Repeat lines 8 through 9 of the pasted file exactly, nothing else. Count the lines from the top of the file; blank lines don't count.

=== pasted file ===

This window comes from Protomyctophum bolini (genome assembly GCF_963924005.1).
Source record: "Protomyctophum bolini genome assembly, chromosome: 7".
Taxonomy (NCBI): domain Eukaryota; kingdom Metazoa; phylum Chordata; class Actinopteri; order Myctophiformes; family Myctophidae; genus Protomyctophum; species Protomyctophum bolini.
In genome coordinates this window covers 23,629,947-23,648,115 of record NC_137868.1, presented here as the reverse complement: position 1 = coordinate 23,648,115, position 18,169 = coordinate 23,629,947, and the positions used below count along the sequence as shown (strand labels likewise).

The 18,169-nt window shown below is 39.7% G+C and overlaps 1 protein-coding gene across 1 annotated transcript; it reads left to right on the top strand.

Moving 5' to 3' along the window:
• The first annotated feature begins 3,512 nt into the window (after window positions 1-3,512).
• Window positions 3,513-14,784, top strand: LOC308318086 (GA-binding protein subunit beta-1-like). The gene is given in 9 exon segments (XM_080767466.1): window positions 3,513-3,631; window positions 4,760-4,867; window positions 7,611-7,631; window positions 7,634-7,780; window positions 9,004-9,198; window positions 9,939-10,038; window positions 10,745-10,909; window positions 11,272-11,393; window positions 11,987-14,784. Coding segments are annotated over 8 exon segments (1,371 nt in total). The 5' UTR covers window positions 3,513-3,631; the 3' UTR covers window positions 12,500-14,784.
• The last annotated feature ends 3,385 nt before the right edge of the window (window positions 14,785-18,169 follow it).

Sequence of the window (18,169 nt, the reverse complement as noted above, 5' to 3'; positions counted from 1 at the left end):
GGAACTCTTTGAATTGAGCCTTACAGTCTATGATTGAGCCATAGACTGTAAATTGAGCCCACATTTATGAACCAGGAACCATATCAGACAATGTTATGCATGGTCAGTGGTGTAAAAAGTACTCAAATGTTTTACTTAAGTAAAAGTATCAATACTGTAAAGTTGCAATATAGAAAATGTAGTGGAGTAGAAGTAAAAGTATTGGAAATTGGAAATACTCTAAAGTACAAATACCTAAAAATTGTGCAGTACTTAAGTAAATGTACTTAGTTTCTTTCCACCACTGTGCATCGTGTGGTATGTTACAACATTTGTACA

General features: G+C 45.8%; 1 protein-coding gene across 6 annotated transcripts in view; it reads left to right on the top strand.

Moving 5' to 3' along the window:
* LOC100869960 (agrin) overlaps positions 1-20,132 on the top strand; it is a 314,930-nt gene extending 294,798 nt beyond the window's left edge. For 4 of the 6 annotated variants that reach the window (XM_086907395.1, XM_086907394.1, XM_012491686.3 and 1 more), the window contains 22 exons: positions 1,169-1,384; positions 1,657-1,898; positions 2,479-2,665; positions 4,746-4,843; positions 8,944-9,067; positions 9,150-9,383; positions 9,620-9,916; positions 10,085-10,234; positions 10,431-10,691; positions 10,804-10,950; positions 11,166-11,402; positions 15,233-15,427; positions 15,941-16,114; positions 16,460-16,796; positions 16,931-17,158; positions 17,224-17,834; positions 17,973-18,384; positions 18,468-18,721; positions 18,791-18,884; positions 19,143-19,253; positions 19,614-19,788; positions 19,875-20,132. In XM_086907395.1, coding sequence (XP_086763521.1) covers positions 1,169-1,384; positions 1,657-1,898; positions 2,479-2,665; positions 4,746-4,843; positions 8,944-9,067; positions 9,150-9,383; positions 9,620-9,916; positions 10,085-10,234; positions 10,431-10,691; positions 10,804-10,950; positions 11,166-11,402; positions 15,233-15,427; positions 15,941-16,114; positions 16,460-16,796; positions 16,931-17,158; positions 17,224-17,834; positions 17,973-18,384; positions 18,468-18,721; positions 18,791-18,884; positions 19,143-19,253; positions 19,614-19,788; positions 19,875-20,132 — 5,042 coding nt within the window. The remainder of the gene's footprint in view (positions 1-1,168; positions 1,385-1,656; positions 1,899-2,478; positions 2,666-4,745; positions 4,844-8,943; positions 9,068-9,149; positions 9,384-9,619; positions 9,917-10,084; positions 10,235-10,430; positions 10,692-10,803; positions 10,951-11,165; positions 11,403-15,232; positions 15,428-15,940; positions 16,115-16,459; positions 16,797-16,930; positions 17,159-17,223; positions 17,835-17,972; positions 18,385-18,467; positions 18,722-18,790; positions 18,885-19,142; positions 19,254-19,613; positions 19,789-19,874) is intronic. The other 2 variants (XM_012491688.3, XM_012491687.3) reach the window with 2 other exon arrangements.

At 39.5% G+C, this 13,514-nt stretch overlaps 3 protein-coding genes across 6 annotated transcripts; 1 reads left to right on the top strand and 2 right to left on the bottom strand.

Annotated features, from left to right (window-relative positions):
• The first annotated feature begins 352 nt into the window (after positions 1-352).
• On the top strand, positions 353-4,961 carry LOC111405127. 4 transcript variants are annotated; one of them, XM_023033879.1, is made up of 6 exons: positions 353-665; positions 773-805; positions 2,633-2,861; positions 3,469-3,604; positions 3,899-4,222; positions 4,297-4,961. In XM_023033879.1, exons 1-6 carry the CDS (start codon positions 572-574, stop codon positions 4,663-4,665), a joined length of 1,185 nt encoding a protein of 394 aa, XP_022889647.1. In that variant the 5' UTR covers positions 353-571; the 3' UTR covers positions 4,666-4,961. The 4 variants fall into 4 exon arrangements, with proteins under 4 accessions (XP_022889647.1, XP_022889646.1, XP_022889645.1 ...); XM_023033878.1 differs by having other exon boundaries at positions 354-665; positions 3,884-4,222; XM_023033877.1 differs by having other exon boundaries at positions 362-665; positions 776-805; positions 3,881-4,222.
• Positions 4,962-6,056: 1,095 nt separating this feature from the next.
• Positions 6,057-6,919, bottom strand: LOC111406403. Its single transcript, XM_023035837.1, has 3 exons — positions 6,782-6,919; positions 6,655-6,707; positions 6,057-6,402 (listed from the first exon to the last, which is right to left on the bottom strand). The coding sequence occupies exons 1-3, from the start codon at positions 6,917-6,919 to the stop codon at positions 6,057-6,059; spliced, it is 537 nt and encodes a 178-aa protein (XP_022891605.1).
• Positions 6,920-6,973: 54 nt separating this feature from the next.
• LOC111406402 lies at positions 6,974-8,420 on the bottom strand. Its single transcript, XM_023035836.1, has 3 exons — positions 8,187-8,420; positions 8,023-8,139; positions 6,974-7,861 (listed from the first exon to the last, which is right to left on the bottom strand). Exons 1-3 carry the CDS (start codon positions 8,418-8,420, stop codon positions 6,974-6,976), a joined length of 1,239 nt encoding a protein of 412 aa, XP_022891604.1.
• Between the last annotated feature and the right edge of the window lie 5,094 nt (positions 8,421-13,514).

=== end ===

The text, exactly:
• Window positions 3,513-14,784, top strand: LOC308318086 (GA-binding protein subunit beta-1-like). The gene is given in 9 exon segments (XM_080767466.1): window positions 3,513-3,631; window positions 4,760-4,867; window positions 7,611-7,631; window positions 7,634-7,780; window positions 9,004-9,198; window positions 9,939-10,038; window positions 10,745-10,909; window positions 11,272-11,393; window positions 11,987-14,784. Coding segments are annotated over 8 exon segments (1,371 nt in total). The 5' UTR covers window positions 3,513-3,631; the 3' UTR covers window positions 12,500-14,784.
• The last annotated feature ends 3,385 nt before the right edge of the window (window positions 14,785-18,169 follow it).